Be the one that makes the good connections.
Don't be a wallflower at your next meet-and-greet. Here are nine ways to network effectively at your next event.
Arrive early. You’ll find people are more approachable then when it’s calmer, and it’s less likely there will be any cliques. It may also provide a good opportunity to chat with the organisers, who may help you connect with others during the event.
Making proper connections takes time, so don’t be too quick about your conversations. Keep them going for at least five minutes if you can. Though get out if the person starts to look disengaged or you feel the chat’s getting tedious.
Tip: When leaving, avoid saying that you’re “just popping to the toilet” because it’s pretty much code for “I’m bored and I want out”. Think of something better like: “It was nice meeting you, will you excuse me while I just say hello to a friend? Maybe we can chat again later.” It’ll demonstrate that you’re socially aware, considerate and honest.
Make sure you don’t go too hard with sales-y chat – you’ll scare people off and may come across as desperate. Try to get to know them on a personal level first before discussing any business.
Tip: Wait until you’re asked before handing out business cards.
Creating stimulating small talk is key. Yes this may seem like an oxymoron, but if you can engage in conversation that incites interest then you’ll stand out. While there is no set recipe for this, a good strategy is to fish for commonalities (what suburb they live in, what university they attended) then navigate the conversation around them.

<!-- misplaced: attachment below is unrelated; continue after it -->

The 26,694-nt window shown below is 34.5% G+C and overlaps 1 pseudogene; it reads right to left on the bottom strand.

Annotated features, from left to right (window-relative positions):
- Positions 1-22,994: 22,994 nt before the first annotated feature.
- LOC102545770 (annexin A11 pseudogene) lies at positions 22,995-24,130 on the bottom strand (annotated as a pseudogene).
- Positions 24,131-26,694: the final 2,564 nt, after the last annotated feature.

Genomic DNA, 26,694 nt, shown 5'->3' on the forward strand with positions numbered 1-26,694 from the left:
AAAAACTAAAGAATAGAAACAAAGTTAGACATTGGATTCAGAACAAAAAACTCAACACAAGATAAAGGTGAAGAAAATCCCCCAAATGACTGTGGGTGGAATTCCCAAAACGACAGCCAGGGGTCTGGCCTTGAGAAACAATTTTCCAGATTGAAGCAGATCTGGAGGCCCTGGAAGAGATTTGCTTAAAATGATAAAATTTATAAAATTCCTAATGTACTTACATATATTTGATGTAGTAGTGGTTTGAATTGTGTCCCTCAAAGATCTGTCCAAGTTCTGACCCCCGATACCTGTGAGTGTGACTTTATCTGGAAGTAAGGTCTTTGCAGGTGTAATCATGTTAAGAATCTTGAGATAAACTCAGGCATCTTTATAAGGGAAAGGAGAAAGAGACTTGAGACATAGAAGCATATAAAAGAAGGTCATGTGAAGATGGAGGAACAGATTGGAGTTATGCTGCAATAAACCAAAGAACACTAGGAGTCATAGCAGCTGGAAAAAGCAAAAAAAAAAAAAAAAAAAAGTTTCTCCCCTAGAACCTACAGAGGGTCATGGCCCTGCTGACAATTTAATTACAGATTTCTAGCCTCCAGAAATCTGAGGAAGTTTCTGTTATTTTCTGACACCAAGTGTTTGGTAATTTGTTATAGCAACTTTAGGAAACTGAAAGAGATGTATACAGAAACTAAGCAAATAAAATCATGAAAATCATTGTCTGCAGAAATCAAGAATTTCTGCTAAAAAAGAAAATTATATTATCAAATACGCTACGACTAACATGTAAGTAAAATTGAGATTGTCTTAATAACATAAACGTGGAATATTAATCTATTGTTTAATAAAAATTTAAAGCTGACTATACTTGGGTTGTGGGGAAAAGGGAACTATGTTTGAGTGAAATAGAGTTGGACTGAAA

It’s important to get the message across about what you do, although wait until you’re prompted. When talking about your role, try and subtly (and that means subtly) reference a recent success story. You might mention, for example, that you designed the website for a renowned local restaurant, or that you just acquired a well-known boutique as a PR client. This will help solidify what they call in business circles your “personal brand”.
If there is one golden rule to networking, it’s to show interest in other people, so ask questions about what others do, and the things they are passionate about.
Make sure you’re not scanning the room for someone better to talk to, or looking at your phone. Keep good eye contact, listen actively to what is being said and interact with the conversation.
Tip: To show you’re engaged, repeat their name during the conversation.
Within a few days of meeting someone, send them a nice-to-meet-you-type email and maybe follow up on something you talked about. This will help solidify the connection.
Add them on Linked In, too. Though hold off on Facebook or Instagram until a friendship develops.
Tip: After speaking to someone, note down three memorable things about them on your phone or on their business card, like “based in Canberra, likes skiing, specialises in website design”. This will help fuel conversations the next time you chat.
Once you have formed a new connect, don’t just wait for things to happen. Be the one who reaches out first to assist them if they’re looking for help, or engage with their social-media posts. People are naturally reciprocal, so it may help you down the track.
Over time, look to make the connection deeper by inviting them for coffee or lunch, just like you would with a friend. Again, proper connections take time, so don’t rush it.
Always thank those who help you out. If you don’t show appreciation, you’ll get people offside very quickly.